Anna Muylaert’s The Second Mother affectionately tells the story of Val, an endearing live-in maid who leaves her daughter Jéssica and goes to look after somebody else’s child instead. She does this with great difficulty, but as a single mother she perseveres in order to support her child. In fact, by the time we enter the frame, she seems to be carrying out her job with such great, down-to-earth gusto and matronly charm, it’s almost as if she has come to enjoy her escape into subservience. That is until her daughter’s unexpected arrival on the scene causes her to question her behavior, and we see her submissive veneer slowly begin to fade away.
Val’s struggle is often filled with a moving sense of separation, preventing The Second Mother from purely being a simple story of rising aspirations and social mobility. In the opening scene, for example, we sadly observe her trying to connect with her distant and reticent daughter over the phone, all whilst her new newly entrusted surrogate gazes on with bemusement. The strange sacrificial selflessness which Val repeatedly shows in scenes like this is certainly full of pathos and quickly sucks you into a rich emotional narrative. Under its original title, too – the much more emotive Que Horas Ela Volta? (meaning “When is She Coming Back?”) – this film much more explicitly catches and analyzes an entire society which seems to be unnaturally detached from, and deeply longing for, a loving mother figure.
This problem of a missing matriarch often becomes entangled in issues of class and capitalism along the way, and as such Muylaert’s story is very much caught between two worlds, making it incredibly representative of the transitional zeitgeist of Brazil today. This culture of low-paid hired servants and nannies, for example, was once a common, prominent feature of Brazilian life. But in recent years – amidst a general mood for change – these workers have had their rights protected, meaning maids are now mostly a “luxury” tradition preserved only for the super-rich. Whilst positive, this cultural shift has therefore created some remarkably profound and visible social contrasts, something which Muylaert and other Brazilian directors have been keen to zero in on in their films.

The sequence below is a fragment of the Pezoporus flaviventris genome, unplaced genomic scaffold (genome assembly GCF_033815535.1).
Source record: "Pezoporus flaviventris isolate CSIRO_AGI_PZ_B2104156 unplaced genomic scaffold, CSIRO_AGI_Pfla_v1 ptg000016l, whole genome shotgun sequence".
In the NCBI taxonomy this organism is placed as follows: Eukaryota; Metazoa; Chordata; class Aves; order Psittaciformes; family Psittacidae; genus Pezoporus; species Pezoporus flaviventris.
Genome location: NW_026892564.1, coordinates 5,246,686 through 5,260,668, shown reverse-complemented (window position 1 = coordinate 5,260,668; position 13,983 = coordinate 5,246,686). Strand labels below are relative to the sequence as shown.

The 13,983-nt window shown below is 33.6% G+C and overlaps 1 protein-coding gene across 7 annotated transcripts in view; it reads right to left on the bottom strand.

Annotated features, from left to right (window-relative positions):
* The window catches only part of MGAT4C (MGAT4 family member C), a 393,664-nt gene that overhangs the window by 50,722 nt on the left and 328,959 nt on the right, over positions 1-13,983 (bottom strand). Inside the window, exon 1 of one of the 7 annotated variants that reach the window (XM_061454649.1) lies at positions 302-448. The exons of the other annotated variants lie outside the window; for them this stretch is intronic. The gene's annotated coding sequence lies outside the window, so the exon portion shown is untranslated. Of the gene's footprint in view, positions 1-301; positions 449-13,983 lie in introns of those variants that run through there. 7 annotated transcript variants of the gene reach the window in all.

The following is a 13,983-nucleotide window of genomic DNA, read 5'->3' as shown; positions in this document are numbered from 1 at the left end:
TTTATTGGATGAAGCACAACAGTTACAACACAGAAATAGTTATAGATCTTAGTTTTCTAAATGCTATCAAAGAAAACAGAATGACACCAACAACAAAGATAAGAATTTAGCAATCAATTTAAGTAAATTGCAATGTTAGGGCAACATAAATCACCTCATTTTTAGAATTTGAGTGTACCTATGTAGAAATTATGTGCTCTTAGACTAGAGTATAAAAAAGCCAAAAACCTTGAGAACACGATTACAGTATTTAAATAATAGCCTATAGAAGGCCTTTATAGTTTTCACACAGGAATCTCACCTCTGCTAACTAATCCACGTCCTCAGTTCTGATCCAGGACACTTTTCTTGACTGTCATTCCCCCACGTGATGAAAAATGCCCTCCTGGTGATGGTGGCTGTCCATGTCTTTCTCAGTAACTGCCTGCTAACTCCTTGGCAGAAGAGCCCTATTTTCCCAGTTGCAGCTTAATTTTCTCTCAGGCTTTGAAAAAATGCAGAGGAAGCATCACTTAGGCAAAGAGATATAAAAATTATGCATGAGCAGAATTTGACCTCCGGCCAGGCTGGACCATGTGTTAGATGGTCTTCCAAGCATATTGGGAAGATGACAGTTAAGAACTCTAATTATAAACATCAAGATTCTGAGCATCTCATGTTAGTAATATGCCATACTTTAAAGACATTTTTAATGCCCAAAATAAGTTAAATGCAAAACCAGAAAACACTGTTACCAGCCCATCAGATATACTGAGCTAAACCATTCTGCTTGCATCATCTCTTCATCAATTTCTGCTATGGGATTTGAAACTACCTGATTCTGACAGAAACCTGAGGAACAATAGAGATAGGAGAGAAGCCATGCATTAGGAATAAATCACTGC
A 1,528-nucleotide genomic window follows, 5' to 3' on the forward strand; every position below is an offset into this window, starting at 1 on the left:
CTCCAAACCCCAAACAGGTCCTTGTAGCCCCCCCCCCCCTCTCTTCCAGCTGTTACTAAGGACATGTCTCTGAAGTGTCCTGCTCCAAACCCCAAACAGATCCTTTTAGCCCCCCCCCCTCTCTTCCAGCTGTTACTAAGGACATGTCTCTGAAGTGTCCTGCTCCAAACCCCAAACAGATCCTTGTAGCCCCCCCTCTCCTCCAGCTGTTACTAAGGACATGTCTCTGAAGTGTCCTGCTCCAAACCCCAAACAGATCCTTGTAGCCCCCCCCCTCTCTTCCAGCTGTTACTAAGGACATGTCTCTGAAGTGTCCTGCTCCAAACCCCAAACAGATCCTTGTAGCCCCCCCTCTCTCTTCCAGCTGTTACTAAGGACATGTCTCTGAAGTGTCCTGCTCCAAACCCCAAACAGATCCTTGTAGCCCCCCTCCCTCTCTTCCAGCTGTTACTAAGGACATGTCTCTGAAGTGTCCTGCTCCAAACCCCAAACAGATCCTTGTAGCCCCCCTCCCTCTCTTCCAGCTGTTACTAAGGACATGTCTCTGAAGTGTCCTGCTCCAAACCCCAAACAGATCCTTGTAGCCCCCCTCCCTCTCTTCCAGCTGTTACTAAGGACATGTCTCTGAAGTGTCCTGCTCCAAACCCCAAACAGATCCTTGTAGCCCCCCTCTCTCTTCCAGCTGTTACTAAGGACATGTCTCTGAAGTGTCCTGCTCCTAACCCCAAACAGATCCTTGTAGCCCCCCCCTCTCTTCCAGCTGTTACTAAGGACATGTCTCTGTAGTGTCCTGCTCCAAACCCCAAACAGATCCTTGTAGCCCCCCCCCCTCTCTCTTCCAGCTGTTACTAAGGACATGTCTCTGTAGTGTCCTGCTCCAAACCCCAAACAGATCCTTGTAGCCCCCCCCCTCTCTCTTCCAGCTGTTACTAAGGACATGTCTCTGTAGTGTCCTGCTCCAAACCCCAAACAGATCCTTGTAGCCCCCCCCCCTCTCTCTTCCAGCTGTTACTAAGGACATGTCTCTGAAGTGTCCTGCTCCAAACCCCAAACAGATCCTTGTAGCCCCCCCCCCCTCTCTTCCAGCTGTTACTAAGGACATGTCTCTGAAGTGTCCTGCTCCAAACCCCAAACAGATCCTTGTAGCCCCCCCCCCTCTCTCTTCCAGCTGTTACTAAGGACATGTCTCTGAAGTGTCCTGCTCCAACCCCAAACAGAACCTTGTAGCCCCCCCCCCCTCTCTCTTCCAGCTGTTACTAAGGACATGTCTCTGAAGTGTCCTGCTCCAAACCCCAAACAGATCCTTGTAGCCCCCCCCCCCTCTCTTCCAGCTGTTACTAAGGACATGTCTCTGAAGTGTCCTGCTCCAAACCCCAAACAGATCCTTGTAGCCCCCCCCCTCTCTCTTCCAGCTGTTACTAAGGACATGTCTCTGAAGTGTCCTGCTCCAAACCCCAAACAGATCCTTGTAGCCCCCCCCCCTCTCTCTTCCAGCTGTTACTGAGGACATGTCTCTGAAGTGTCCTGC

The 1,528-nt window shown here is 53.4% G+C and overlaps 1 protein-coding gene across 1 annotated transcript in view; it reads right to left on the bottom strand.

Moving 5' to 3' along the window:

So in the case of The Second Mother, we see a family who has it all living it up in a gargantuan house, whilst the maid they so dependently rely on is confined to living in a little cubby-hole, out of sight. Indeed, the house itself – its architecture and coded design of the domestic space – plays a fundamental role in illustrating the divisions inherent in this film’s attractive Brazilian microcosm. In the early stages, we repeatedly see people channelled through this space via imposing, narrow corridors, or see them separated, distanced or flanked by walls and doorways which fill and tunnel our view.
In fact, this presence of a house as almost a character might put followers of contemporary Brazilian cinema in mind of Fellipe Barbosa’s Casa Grande, which also took a long, hard look at the culture of privilege that runs through Brazil’s upper middle class today. Deep at the heart of that film sat another large, modern, imposing mansion too, and this brooding, almost always present figure clearly communicated how hemmed-in its bourgeois inhabitants were in a world of their own making. Both filmmakers therefore seem incredibly determined to illustrate how insulating and sedative the domestic spaces of the Brazilian upper middle class can be, helping its inhabitants plaster over the cracks of society in the process.
However, Barbosa’s story had none of the humanity and idiosyncratic zest with which Muylaert manages to paint her second mother. Whilst her steady psychological and emotional deep-focus may not be for everyone, The Second Mother certainly is a character piece of a high order. The director’s incredible ability to create a truly character-driven story is something well worth praising, as is the attention she lavishes on her beautifully well-rounded female characters. As a result the overall impact of Val’s story is also surprisingly uplifting, as she proves to be an utterly wonderful blend of old-school “knowing your place” and humorous, working-class moxie, making her journey impossible not to love, especially if you are a fan of good emotional dramas.
This excellent persona, carried by Regina Casé’s stellar performance, really does sweep you up in her narrative. But the kind of “know your place” mentality which Val represents certainly soon erodes and is swept away when the unexpected tidal wave of her daughter’s persona arrives. Full of that sort of omnipotent swagger of a woman right at the sweet spot of her youthful prime, Jéssica arrives like a torrent – washing away all the cultural norms that stand in her way. Upwardly socially mobile and utterly a product of her age, Jéssica is one woman who will not tolerate the class codes of her mother’s generation. And the tension created as a result is then so fantastically acted out that it is hard not to find it quite compelling.
But as we slowly come to see what an admirable figure Jéssica is, pride causes something to awaken and grow in Val and as a result we see almost a narrative of emancipation, an almost representative liberation of an entire class waking up to, and shaking free from, its shackles. The declarations of independence in this film only come in the smallest of forms, whether they be dips in an exclusive pool, a snaffled scoop of ice-cream or a dream of a good education patiently earned. Though The Second Mother is also always a story of familial reconciliation, so whilst it may be a bit too sentimental or socially-minded for some, people who enjoy watching a film with heart, or seeing the new perspectives that that South American cinema has to offer, should enjoy this film.
The Second Mother is out now in limited cinemas.